The search for robust qubit technology has followed many paths. Superconducting circuits is perhaps the dominant approach but performance fluctuations have imposed limitations, among them easy scalability. A new paper by Google researchers suggests these performance fluctuations are dominated by material defects and that, fascinatingly, qubits themselves provide an effective tool for characterizing the defects in superconducting quantum processors.
“The fact that qubits can be used to investigate individual material defects – which are believed to have atomic dimensions, millions of times smaller than our qubits – demonstrates that they are powerful metrological tools,” wrote Paul Klimov, research scientist, Google AI quantum team on Google’s AI blog last week. “While it’s clear that defect research could help address outstanding problems in materials physics, it’s perhaps surprising that it has direct implications on improving the performance of today’s quantum processors.”
In “Fluctuations of Energy-Relaxation Times in Superconducting Qubits” published last week in Physical Review Letters, Google researchers examined qubits’ energy relaxation times (T1) – “a popular performance metric that gives the length of time that it takes for a qubit to undergo energy-relaxation from its excited to ground state” — as a function of operating frequency and time.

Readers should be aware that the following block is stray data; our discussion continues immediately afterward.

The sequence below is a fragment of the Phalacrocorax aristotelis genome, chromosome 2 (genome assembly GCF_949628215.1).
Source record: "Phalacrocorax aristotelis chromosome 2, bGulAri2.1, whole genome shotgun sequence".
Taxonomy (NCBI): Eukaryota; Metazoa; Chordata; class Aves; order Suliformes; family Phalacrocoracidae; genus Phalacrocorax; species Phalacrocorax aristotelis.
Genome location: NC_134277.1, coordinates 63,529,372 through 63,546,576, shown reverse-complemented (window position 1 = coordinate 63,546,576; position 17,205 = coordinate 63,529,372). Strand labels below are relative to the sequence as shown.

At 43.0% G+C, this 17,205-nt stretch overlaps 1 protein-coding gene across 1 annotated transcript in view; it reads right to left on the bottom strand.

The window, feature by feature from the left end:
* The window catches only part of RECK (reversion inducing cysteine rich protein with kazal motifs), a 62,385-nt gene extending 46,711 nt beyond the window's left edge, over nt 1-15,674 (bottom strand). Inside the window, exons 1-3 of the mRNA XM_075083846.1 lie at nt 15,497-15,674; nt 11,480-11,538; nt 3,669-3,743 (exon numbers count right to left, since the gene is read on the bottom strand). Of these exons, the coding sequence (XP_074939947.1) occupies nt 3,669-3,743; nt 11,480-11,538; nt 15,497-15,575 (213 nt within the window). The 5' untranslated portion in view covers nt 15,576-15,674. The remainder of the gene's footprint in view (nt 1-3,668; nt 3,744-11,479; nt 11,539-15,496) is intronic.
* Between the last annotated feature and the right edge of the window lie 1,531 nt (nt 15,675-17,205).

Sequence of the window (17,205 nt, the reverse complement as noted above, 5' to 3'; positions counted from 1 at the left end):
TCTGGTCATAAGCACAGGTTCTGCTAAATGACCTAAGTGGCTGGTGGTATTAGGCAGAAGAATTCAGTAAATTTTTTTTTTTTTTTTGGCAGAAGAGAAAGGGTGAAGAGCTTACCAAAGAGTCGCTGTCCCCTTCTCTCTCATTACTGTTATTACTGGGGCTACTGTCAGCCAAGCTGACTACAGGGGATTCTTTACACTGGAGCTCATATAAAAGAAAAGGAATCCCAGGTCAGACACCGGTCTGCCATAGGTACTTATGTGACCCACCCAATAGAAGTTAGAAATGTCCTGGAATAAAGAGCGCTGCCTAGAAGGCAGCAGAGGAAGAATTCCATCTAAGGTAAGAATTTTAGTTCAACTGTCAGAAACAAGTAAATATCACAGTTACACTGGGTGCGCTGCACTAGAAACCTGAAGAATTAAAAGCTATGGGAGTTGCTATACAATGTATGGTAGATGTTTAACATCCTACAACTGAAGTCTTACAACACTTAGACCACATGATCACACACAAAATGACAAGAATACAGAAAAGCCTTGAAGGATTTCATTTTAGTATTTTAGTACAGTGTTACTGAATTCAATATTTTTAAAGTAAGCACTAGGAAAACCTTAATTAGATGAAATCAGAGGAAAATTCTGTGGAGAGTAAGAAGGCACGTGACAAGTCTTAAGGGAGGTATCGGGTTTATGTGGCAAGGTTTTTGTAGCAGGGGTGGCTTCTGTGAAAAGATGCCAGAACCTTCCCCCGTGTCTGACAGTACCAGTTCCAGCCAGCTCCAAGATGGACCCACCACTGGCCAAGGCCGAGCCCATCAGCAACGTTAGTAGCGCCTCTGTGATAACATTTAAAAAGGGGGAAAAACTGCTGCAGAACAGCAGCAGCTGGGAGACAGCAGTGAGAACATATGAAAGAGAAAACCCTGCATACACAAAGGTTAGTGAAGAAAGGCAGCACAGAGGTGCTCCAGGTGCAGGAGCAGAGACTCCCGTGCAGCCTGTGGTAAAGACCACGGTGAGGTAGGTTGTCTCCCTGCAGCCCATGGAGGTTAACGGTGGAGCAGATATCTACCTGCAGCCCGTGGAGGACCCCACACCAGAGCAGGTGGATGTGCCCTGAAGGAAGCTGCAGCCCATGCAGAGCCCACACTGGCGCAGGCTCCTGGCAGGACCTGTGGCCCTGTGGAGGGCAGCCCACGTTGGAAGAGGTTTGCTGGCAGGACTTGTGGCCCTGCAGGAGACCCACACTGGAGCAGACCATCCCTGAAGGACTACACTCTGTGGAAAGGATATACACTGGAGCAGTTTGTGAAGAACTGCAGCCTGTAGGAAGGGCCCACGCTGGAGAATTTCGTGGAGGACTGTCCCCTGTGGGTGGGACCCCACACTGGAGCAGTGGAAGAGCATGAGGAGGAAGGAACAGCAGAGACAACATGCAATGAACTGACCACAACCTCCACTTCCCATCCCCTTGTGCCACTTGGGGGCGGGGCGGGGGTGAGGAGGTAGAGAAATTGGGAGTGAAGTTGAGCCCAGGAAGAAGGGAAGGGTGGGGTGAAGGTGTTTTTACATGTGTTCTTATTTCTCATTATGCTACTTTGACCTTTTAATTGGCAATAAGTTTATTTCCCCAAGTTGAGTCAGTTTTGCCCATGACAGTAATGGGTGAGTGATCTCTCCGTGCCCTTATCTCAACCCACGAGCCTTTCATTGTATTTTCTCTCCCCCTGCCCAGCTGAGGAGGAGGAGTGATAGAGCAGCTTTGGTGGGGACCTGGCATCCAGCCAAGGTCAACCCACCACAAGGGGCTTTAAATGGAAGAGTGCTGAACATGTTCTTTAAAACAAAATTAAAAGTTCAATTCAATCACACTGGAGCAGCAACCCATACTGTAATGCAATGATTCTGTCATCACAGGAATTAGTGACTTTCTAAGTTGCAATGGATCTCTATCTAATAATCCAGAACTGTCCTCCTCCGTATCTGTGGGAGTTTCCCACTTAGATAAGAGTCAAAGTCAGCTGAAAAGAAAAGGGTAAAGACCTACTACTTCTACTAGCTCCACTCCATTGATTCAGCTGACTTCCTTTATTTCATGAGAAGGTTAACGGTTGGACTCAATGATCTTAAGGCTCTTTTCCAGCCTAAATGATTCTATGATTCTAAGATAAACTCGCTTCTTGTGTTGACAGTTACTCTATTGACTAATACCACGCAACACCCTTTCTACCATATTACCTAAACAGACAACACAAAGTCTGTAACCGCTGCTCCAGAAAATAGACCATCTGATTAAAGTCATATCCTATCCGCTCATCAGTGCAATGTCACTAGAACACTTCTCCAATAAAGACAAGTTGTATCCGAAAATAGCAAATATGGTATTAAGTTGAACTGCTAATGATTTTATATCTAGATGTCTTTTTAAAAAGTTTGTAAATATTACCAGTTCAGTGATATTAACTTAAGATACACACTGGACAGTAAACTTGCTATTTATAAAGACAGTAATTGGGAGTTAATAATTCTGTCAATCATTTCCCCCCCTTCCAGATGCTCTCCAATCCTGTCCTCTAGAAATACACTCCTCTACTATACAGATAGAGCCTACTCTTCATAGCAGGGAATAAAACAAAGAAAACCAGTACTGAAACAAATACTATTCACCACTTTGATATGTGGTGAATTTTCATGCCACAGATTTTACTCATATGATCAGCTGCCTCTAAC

“In measuring T1, we found that some qubit operating frequencies are significantly worse than others, forming energy-relaxation hot-spots. Our research suggests that these hot spots are due to material defects, which are themselves quantum systems that can extract energy from qubits when their frequencies overlap (i.e. are “resonant”). Surprisingly, we found that the energy-relaxation hot spots are not static, but “move” on timescales ranging from minutes to hours. From these observations, we concluded that the dynamics of defects’ frequencies into and out of resonance with qubits drives the most significant performance fluctuations,” wrote Klimov.
Klimov noted defect metrology already informs processor design and fabrication, and even the mathematical algorithms used to avoid defects during quantum processor runtime.
“In addition to clarifying the origin of qubit performance fluctuations, our data shed light on the physics governing defect dynamics, which is an important piece of this puzzle. Interestingly, from thermodynamics arguments we would not expect the defects that we see to exhibit any dynamics at all. Their energies are about one order of magnitude higher than the thermal energy available in our quantum processor, and so they should be ‘frozen out.’ The fact that they are not frozen out suggests their dynamics may be driven by interactions with other defects that have much lower energies and can thus be thermally activated,” wrote Klimov.
Link to Google AI blog: https://ai.googleblog.com